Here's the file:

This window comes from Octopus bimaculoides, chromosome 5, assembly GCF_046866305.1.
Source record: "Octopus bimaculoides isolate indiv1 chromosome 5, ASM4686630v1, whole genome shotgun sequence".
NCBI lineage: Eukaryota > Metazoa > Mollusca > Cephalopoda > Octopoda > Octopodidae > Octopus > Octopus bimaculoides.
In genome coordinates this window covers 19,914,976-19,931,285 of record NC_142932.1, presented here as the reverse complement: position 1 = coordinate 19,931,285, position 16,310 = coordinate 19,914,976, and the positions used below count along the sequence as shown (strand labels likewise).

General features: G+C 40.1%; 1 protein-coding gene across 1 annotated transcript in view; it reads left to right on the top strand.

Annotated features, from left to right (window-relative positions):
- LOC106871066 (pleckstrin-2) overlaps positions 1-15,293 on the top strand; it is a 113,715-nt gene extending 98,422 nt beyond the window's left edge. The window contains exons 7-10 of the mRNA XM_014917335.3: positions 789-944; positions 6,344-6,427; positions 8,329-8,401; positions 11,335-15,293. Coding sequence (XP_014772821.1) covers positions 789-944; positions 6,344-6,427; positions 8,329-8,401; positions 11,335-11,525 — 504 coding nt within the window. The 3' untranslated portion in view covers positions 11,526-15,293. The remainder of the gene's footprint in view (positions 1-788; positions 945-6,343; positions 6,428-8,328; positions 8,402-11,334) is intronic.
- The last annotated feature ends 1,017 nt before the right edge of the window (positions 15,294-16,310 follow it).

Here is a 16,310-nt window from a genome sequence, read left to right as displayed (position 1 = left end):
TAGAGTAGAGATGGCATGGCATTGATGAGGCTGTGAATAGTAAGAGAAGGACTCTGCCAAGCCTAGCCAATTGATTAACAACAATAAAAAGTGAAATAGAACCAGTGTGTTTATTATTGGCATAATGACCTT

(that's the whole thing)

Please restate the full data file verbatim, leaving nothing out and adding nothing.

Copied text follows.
This window comes from Octopus bimaculoides, chromosome 5, assembly GCF_046866305.1.
Source record: "Octopus bimaculoides isolate indiv1 chromosome 5, ASM4686630v1, whole genome shotgun sequence".
NCBI lineage: Eukaryota > Metazoa > Mollusca > Cephalopoda > Octopoda > Octopodidae > Octopus > Octopus bimaculoides.
In genome coordinates this window covers 19,914,976-19,931,285 of record NC_142932.1, presented here as the reverse complement: position 1 = coordinate 19,931,285, position 16,310 = coordinate 19,914,976, and the positions used below count along the sequence as shown (strand labels likewise).

General features: G+C 40.1%; 1 protein-coding gene across 1 annotated transcript in view; it reads left to right on the top strand.

Annotated features, from left to right (window-relative positions):
- LOC106871066 (pleckstrin-2) overlaps positions 1-15,293 on the top strand; it is a 113,715-nt gene extending 98,422 nt beyond the window's left edge. The window contains exons 7-10 of the mRNA XM_014917335.3: positions 789-944; positions 6,344-6,427; positions 8,329-8,401; positions 11,335-15,293. Coding sequence (XP_014772821.1) covers positions 789-944; positions 6,344-6,427; positions 8,329-8,401; positions 11,335-11,525 — 504 coding nt within the window. The 3' untranslated portion in view covers positions 11,526-15,293. The remainder of the gene's footprint in view (positions 1-788; positions 945-6,343; positions 6,428-8,328; positions 8,402-11,334) is intronic.
- The last annotated feature ends 1,017 nt before the right edge of the window (positions 15,294-16,310 follow it).

Here is a 16,310-nt window from a genome sequence, read left to right as displayed (position 1 = left end):
TAGAGTAGAGATGGCATGGCATTGATGAGGCTGTGAATAGTAAGAGAAGGACTCTGCCAAGCCTAGCCAATTGATTAACAACAATAAAAAGTGAAATAGAACCAGTGTGTTTATTATTGGCATAATGACCTT